Universität Wien FIND

Due to the COVID-19 pandemic, changes to courses and exams may be necessary at short notice. Inform yourself about the current status on u:find and check your e-mails regularly.

Please read the information on https://studieren.univie.ac.at/en/info.

010081 VU Religious Heritage in East Asia (2019S)

3.00 ECTS (2.00 SWS), SPL 1 - Katholische Theologie
Continuous assessment of course work


Note: The time of your registration within the registration period has no effect on the allocation of places (no first come, first served).


Language: English


Classes (iCal) - next class is marked with N

Schriftlicher Prüfungstermin:
DO 06.06.2019_11.30-13.00_Seminarraum 5 (Kath) Schenkenstraße 1.OG

Monday 20.05. 13:15 - 16:30 Seminarraum 2 (Kath) Schenkenstraße EG
Tuesday 21.05. 13:15 - 17:30 Seminarraum 2 (Kath) Schenkenstraße EG
Wednesday 22.05. 11:30 - 14:45 Seminarraum 1 (Kath) Schenkenstraße EG
Thursday 23.05. 09:45 - 13:00 Seminarraum 5 (Kath) Schenkenstraße 1.OG
Friday 24.05. 11:45 - 13:00 Seminarraum 5 (Kath) Schenkenstraße 1.OG


Aims, contents and method of the course

The course explores the following broad topics and questions:
 The heritageisation of religious places and its connection to religious tourism. Is this a revival of religion or a tool used by governments to manage religious sites?
 What are the cultural, social, and political phenomena reinforcing religious tourism?
 Is the visiting of religious heritage a form of spirituality or consumerism?
 The museification of religious artefacts. Does their function change once objects are collected and exhibited in museums?

Main themes
This introductory course focuses on examples from Japan, Korea, and China, and their religious traditions.
1. The transformation of religious places and objects into heritage. Opening questions
2. Religious heritage tourism. Case study: Buddhist temple-stay programs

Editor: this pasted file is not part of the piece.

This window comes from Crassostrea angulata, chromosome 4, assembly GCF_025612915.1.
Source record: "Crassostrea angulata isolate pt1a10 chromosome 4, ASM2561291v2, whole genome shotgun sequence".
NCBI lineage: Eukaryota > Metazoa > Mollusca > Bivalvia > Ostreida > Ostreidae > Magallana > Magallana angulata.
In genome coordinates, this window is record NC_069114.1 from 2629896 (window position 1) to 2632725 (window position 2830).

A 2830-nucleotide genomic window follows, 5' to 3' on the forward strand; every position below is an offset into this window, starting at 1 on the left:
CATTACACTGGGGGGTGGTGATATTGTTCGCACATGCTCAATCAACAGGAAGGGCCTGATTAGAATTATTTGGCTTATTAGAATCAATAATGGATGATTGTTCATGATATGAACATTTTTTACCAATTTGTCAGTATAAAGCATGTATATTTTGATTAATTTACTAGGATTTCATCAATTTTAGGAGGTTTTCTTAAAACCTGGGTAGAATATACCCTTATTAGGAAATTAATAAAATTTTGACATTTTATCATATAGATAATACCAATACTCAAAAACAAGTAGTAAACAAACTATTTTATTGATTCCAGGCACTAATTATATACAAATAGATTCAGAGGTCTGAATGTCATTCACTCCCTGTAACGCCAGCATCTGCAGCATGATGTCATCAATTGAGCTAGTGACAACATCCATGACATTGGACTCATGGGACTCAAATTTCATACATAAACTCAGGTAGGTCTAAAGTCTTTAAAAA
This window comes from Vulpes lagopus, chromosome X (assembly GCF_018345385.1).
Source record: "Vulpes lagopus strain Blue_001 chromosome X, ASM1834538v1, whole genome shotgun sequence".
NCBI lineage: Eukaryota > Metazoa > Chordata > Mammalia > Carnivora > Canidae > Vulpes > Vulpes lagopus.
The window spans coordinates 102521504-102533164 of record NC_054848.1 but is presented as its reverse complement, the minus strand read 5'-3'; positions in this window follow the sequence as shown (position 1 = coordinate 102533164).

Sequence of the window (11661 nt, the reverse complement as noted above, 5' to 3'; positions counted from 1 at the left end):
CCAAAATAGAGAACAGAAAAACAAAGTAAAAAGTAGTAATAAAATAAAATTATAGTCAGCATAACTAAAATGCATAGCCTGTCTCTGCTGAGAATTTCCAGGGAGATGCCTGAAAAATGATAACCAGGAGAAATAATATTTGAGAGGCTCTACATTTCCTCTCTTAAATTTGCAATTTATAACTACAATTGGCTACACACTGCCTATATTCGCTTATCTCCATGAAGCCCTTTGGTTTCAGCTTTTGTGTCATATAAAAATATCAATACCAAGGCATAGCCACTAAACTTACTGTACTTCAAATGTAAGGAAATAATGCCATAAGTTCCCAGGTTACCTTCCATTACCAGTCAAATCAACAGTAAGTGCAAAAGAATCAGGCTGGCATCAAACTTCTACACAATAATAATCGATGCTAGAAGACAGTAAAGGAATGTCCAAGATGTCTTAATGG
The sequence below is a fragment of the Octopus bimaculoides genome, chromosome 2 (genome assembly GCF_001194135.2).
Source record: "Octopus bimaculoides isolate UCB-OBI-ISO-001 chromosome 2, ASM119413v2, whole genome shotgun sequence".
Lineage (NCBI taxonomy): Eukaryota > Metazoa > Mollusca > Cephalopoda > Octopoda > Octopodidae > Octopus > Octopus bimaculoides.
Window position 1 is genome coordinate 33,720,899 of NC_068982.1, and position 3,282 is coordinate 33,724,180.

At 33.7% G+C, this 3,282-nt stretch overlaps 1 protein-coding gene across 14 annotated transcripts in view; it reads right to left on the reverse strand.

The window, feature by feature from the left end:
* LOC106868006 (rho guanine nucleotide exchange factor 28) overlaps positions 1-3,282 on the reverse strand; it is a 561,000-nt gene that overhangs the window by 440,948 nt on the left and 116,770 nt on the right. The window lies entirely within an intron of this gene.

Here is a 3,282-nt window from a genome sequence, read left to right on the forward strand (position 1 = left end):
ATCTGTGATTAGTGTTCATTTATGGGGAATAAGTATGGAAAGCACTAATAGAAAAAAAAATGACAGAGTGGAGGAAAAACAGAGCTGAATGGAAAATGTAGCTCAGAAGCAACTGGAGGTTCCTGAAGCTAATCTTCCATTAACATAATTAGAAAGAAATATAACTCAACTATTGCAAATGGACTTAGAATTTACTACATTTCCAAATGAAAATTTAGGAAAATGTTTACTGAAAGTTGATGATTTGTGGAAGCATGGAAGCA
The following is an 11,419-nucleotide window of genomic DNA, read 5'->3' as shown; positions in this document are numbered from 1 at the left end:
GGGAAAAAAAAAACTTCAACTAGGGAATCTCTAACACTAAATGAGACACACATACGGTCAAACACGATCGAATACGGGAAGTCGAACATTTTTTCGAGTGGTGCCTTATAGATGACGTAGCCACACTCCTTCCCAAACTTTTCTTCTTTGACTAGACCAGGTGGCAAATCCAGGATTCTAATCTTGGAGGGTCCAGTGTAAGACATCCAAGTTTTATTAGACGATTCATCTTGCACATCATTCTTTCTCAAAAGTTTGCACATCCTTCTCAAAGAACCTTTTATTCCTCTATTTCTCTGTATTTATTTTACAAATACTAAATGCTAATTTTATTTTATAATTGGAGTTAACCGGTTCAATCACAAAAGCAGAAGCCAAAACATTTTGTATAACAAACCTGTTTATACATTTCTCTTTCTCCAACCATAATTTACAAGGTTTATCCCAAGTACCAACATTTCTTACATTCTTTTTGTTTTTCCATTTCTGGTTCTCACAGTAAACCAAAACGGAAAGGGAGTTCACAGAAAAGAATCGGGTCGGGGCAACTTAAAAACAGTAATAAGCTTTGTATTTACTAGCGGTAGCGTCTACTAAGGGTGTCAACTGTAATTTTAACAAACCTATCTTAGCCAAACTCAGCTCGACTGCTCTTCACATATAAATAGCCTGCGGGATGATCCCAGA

3. Tensions between religious traditions and rituals, and heritage management principles. Case study: the ritual reconstruction of Shintō shrines and Buddhist temples, and the debate about the authenticity of built heritage.
4. Religious objects as museum artefacts. Case study: East Asian Buddhist statues
5. Religious rituals designated as intangible heritage. Case studies: Ancestor worship in South Korea; Shamanic rituals in South Korea

Assessment and permitted materials

Course assessment
Class participation (20%); a 90-minutes written examination (80%).

Minimum requirements and assessment criteria

Class participation (20%); a 90-minutes written examination (80%).

Examination topics

Reading list

Introductory reading
Guo, Chao. “Tourism and the spiritual philosophies of the ‘Orient’.” In Timothy, Dallen J., and Daniel H. Olsen (eds.), Tourism, religion and spiritual journeys. Routledge, 2006. 121-138.

Hall, Michael C. “Buddhism, tourism and the middle way.” In Timothy, Dallen J., and Daniel H. Olsen (eds.), Tourism, religion and spiritual journeys. Routledge, 2006. 172-185.

Leppakari, Maria, and Kevin A. Griffin, eds. Pilgrimage and Tourism to Holy Cities: Ideological and Management Perspectives. Cabi, 2016.

Olsen, Daniel H. "Heritage, tourism, and the commodification of religion." Tourism Recreation Research 28.3 (2003): 99-104.

---. Management issues for religious heritage attractions.” In Timothy, Dallen J., and Daniel H. Olsen (eds.), Tourism, religion and spiritual journeys. Routledge, 2006. 104-118.

Raj, Razaq, and Kevin A. Griffin, eds. Religious tourism and pilgrimage management: An international perspective. Cabi, 2015.
Timothy, Dallen J., and Stephen W. Boyd. "Heritage tourism in the 21st century: Valued traditions and new perspectives." Journal of heritage tourism 1.1 (2006): 1-16.

Association in the course directory

066 800 M02 Religionsgeschichtliche Spezialvorlesung

Last modified: Mo 07.09.2020 15:27